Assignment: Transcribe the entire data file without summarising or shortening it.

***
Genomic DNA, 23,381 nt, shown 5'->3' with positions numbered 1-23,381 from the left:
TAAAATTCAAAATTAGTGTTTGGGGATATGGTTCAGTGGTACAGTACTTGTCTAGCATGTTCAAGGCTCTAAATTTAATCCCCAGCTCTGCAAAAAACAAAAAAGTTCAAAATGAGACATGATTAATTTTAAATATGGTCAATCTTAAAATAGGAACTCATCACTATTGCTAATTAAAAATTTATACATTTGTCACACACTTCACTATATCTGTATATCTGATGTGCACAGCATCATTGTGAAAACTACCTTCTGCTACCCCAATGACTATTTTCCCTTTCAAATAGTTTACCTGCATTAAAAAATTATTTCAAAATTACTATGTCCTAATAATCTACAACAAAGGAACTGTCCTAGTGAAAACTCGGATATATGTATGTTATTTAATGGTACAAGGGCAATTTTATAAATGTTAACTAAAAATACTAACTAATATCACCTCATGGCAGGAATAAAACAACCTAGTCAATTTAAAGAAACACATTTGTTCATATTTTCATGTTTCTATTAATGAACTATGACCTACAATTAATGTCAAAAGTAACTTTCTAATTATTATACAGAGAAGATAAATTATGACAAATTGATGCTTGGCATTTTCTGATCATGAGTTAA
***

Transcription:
Genomic DNA, 23,381 nt, shown 5'->3' with positions numbered 1-23,381 from the left:
TAAAATTCAAAATTAGTGTTTGGGGATATGGTTCAGTGGTACAGTACTTGTCTAGCATGTTCAAGGCTCTAAATTTAATCCCCAGCTCTGCAAAAAACAAAAAAGTTCAAAATGAGACATGATTAATTTTAAATATGGTCAATCTTAAAATAGGAACTCATCACTATTGCTAATTAAAAATTTATACATTTGTCACACACTTCACTATATCTGTATATCTGATGTGCACAGCATCATTGTGAAAACTACCTTCTGCTACCCCAATGACTATTTTCCCTTTCAAATAGTTTACCTGCATTAAAAAATTATTTCAAAATTACTATGTCCTAATAATCTACAACAAAGGAACTGTCCTAGTGAAAACTCGGATATATGTATGTTATTTAATGGTACAAGGGCAATTTTATAAATGTTAACTAAAAATACTAACTAATATCACCTCATGGCAGGAATAAAACAACCTAGTCAATTTAAAGAAACACATTTGTTCATATTTTCATGTTTCTATTAATGAACTATGACCTACAATTAATGTCAAAAGTAACTTTCTAATTATTATACAGAGAAGATAAATTATGACAAATTGATGCTTGGCATTTTCTGATCATGAGTTAA